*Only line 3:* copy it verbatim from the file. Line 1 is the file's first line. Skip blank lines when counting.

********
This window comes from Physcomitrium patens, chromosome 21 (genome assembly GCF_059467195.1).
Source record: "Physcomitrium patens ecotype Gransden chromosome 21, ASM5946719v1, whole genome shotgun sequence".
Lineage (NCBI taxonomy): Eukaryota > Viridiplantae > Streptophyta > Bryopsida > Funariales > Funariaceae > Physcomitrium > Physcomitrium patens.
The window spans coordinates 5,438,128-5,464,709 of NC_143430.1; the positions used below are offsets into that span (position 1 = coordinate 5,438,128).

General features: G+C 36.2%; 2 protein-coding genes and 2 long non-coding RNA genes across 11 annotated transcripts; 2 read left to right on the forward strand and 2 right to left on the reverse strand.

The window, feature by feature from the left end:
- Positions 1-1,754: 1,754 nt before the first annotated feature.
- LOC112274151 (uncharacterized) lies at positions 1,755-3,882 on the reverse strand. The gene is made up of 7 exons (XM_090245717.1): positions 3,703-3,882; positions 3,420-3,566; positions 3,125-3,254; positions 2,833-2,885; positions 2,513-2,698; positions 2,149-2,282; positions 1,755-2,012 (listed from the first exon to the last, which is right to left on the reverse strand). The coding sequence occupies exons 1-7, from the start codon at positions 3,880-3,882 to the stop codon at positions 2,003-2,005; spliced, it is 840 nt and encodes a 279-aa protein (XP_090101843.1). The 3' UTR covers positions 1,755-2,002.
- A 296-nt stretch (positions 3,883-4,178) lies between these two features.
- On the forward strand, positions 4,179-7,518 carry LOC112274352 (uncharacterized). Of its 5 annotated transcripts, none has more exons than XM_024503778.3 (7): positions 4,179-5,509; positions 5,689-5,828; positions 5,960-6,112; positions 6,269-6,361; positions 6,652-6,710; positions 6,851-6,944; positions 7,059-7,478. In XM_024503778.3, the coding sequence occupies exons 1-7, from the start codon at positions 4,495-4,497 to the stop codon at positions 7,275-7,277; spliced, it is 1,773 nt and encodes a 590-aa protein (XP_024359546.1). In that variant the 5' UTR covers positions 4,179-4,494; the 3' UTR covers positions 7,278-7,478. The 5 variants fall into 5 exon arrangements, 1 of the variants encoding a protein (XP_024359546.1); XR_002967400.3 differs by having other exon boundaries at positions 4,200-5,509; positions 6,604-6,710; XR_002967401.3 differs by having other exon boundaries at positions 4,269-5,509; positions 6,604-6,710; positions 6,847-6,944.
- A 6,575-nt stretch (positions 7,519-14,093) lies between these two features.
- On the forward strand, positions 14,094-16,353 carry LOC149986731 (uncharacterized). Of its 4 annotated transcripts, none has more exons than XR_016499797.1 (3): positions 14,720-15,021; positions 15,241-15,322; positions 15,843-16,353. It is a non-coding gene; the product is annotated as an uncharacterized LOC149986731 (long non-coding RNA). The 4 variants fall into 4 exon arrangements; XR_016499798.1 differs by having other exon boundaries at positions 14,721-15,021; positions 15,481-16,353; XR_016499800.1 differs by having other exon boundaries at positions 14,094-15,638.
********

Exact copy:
Lineage (NCBI taxonomy): Eukaryota > Viridiplantae > Streptophyta > Bryopsida > Funariales > Funariaceae > Physcomitrium > Physcomitrium patens.